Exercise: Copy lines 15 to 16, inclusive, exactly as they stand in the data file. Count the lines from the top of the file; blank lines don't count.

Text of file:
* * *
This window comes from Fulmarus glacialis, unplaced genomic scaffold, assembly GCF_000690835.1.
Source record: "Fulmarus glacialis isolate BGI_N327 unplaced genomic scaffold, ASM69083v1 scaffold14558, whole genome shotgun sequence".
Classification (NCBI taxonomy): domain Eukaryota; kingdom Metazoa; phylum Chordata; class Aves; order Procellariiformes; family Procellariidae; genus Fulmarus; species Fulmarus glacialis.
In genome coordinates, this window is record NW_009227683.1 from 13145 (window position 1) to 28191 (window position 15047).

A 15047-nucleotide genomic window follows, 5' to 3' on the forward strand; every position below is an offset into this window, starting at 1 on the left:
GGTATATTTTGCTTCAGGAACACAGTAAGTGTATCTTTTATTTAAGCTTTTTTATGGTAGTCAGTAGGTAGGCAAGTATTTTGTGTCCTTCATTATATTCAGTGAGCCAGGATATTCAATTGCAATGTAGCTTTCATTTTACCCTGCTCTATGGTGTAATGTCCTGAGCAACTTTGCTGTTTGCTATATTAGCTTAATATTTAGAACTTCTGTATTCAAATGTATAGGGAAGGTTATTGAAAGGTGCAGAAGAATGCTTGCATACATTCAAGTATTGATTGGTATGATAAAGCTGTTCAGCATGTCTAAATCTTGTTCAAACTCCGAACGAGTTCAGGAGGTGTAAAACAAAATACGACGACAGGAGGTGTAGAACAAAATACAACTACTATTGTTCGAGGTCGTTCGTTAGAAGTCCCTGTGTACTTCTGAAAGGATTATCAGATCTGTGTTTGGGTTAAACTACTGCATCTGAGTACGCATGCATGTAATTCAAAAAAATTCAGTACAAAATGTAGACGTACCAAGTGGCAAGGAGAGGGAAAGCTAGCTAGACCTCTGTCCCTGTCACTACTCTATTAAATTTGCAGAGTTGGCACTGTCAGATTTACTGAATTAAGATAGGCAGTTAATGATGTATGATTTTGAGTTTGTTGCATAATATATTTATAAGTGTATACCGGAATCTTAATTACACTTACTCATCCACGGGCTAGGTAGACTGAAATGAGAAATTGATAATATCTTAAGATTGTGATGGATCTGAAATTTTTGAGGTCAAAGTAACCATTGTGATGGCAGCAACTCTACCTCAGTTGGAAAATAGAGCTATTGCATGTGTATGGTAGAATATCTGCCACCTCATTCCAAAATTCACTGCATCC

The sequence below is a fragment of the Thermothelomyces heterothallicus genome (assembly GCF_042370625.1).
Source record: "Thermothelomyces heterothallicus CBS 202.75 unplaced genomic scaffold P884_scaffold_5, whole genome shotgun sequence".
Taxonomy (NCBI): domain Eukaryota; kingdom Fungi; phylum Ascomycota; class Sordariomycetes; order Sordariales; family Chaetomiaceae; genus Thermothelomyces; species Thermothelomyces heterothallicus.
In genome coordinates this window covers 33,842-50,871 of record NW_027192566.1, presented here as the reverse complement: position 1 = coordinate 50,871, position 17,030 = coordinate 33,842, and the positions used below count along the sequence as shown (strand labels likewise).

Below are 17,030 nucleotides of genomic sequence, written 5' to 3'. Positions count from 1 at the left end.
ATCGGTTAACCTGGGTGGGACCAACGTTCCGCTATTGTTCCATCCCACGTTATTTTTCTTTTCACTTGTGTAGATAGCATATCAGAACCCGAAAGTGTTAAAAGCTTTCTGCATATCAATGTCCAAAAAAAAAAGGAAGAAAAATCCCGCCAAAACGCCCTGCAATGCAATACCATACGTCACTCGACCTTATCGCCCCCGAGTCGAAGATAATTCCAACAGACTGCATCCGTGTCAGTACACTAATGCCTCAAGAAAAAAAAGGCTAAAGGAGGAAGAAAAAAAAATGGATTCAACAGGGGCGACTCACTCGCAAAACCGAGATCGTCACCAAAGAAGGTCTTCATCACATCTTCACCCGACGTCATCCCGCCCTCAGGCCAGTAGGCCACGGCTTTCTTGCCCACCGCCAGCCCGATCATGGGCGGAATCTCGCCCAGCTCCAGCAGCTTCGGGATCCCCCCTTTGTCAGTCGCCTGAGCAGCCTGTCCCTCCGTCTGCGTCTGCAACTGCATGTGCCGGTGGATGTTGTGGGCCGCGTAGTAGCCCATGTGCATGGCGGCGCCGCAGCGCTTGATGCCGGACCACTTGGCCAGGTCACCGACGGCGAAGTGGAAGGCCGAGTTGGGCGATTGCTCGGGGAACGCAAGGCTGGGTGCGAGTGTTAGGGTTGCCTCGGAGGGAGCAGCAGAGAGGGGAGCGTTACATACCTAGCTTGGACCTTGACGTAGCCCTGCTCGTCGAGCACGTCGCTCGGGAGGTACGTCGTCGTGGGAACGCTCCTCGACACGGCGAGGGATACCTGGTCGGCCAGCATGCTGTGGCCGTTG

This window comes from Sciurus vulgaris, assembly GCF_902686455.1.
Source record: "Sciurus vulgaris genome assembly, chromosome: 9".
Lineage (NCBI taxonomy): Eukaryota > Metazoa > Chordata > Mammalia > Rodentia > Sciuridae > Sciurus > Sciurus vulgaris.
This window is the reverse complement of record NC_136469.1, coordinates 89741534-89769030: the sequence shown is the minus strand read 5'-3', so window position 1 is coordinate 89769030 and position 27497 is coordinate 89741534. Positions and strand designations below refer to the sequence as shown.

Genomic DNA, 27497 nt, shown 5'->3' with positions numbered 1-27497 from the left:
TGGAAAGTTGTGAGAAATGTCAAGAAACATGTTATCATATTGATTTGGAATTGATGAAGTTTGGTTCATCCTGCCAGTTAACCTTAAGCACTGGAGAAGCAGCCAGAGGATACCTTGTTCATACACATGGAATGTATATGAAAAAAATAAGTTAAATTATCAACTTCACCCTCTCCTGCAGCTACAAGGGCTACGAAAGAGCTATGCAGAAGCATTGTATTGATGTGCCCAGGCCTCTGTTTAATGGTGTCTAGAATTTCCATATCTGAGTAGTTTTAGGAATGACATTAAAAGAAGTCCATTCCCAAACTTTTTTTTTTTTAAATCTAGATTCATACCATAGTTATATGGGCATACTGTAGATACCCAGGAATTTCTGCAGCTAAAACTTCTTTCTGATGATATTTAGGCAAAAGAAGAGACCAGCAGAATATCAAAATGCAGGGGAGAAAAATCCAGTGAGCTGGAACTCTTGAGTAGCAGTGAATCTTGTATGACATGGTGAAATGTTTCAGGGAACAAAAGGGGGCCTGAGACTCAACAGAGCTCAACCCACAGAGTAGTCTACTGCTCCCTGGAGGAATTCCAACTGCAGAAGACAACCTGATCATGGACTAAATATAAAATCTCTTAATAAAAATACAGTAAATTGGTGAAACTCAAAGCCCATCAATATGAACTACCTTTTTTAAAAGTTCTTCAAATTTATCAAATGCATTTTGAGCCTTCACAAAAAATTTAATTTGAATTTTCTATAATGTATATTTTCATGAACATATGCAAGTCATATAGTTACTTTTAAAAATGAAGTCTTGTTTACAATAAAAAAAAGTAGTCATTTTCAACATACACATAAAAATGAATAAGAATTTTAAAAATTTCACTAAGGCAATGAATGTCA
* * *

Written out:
Lineage (NCBI taxonomy): Eukaryota > Metazoa > Chordata > Mammalia > Rodentia > Sciuridae > Sciurus > Sciurus vulgaris.
This window is the reverse complement of record NC_136469.1, coordinates 89741534-89769030: the sequence shown is the minus strand read 5'-3', so window position 1 is coordinate 89769030 and position 27497 is coordinate 89741534. Positions and strand designations below refer to the sequence as shown.